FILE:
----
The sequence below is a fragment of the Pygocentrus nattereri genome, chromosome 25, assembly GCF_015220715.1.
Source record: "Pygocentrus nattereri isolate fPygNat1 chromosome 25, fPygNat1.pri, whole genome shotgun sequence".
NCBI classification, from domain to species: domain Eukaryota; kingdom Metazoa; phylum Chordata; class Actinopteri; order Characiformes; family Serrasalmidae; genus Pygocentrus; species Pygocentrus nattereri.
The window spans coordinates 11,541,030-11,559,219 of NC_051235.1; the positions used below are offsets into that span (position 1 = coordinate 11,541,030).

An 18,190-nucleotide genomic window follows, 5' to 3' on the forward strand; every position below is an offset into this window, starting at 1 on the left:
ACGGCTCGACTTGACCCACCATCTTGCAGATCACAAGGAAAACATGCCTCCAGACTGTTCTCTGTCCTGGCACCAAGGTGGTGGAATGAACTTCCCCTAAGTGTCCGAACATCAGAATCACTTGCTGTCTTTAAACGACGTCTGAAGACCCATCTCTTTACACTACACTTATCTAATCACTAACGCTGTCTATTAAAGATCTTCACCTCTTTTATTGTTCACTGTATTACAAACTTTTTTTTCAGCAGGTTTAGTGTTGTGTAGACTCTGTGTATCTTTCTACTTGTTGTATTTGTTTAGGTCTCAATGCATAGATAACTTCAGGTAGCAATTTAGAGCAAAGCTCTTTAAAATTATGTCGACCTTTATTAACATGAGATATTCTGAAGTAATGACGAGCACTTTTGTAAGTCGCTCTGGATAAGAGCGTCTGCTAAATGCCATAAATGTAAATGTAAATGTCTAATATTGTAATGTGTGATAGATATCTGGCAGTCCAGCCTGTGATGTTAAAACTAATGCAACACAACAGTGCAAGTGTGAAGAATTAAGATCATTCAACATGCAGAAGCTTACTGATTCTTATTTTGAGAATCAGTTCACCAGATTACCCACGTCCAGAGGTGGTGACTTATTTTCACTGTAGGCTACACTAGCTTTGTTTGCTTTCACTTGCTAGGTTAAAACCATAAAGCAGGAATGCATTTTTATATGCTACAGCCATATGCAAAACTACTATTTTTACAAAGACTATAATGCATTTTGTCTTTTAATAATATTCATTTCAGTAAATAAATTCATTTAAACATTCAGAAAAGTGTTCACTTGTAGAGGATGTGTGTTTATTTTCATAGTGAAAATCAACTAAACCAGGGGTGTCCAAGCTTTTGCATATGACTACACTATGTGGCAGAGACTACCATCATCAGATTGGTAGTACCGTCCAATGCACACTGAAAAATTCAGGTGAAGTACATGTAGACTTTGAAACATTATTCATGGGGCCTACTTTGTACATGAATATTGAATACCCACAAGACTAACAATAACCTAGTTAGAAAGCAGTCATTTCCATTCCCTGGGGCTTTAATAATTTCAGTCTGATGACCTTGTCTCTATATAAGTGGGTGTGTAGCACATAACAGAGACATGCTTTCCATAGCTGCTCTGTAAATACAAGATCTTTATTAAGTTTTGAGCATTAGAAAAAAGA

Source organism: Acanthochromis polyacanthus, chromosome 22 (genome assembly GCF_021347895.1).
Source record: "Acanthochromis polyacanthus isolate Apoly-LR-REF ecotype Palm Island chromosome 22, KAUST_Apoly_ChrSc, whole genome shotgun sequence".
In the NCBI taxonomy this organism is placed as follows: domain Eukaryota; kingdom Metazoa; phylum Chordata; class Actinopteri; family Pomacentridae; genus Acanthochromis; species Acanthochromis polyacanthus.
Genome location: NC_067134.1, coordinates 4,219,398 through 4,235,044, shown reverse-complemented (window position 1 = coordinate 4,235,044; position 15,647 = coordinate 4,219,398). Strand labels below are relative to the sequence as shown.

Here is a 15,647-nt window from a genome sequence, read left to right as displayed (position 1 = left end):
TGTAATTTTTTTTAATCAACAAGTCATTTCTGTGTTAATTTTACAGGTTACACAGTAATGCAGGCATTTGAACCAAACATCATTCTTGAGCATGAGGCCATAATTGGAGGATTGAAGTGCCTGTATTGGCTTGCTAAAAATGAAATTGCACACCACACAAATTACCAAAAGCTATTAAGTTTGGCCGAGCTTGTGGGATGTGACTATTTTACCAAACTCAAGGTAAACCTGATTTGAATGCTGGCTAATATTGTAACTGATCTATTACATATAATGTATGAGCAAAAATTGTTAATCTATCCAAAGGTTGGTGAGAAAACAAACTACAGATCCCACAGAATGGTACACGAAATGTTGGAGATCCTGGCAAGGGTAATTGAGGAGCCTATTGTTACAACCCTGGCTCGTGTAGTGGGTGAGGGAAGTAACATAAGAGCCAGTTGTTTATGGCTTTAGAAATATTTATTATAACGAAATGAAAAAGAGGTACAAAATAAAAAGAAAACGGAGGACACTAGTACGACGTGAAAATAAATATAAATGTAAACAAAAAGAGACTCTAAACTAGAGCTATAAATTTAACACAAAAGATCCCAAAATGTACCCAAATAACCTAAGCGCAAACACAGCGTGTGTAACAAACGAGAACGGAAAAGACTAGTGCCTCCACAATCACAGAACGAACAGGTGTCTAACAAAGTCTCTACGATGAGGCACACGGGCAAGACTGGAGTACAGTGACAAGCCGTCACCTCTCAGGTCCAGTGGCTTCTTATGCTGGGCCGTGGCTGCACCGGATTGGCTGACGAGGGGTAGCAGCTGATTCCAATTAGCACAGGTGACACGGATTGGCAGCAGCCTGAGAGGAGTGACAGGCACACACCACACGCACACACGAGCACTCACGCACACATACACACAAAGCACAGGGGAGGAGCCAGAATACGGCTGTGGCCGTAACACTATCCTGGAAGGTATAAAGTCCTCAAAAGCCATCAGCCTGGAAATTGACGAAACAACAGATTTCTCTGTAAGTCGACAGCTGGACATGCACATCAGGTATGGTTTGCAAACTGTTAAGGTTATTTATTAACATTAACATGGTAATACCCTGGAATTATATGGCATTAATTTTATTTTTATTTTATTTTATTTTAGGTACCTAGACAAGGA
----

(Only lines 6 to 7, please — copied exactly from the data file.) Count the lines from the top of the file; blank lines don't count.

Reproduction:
ACGGCTCGACTTGACCCACCATCTTGCAGATCACAAGGAAAACATGCCTCCAGACTGTTCTCTGTCCTGGCACCAAGGTGGTGGAATGAACTTCCCCTAAGTGTCCGAACATCAGAATCACTTGCTGTCTTTAAACGACGTCTGAAGACCCATCTCTTTACACTACACTTATCTAATCACTAACGCTGTCTATTAAAGATCTTCACCTCTTTTATTGTTCACTGTATTACAAACTTTTTTTTCAGCAGGTTTAGTGTTGTGTAGACTCTGTGTATCTTTCTACTTGTTGTATTTGTTTAGGTCTCAATGCATAGATAACTTCAGGTAGCAATTTAGAGCAAAGCTCTTTAAAATTATGTCGACCTTTATTAACATGAGATATTCTGAAGTAATGACGAGCACTTTTGTAAGTCGCTCTGGATAAGAGCGTCTGCTAAATGCCATAAATGTAAATGTAAATGTCTAATATTGTAATGTGTGATAGATATCTGGCAGTCCAGCCTGTGATGTTAAAACTAATGCAACACAACAGTGCAAGTGTGAAGAATTAAGATCATTCAACATGCAGAAGCTTACTGATTCTTATTTTGAGAATCAGTTCACCAGATTACCCACGTCCAGAGGTGGTGACTTATTTTCACTGTAGGCTACACTAGCTTTGTTTGCTTTCACTTGCTAGGTTAAAACCATAAAGCAGGAATGCATTTTTATATGCTACAGCCATATGCAAAACTACTATTTTTACAAAGACTATAATGCATTTTGTCTTTTAATAATATTCATTTCAGTAAATAAATTCATTTAAACATTCAGAAAAGTGTTCACTTGTAGAGGATGTGTGTTTATTTTCATAGTGAAAATCAACTAAACCAGGGGTGTCCAAGCTTTTGCATATGACTACACTATGTGGCAGAGACTACCATCATCAGATTGGTAGTACCGTCCAATGCACACTGAAAAATTCAGGTGAAGTACATGTAGACTTTGAAACATTATTCATGGGGCCTACTTTGTACATGAATATTGAATACCCACAAGACTAACAATAACCTAGTTAGAAAGCAGTCATTTCCATTCCCTGGGGCTTTAATAATTTCAGTCTGATGACCTTGTCTCTATATAAGTGGGTGTGTAGCACATAACAGAGACATGCTTTCCATAGCTGCTCTGTAAATACAAGATCTTTATTAAGTTTTGAGCATTAGAAAAAAGA

Source organism: Acanthochromis polyacanthus, chromosome 22 (genome assembly GCF_021347895.1).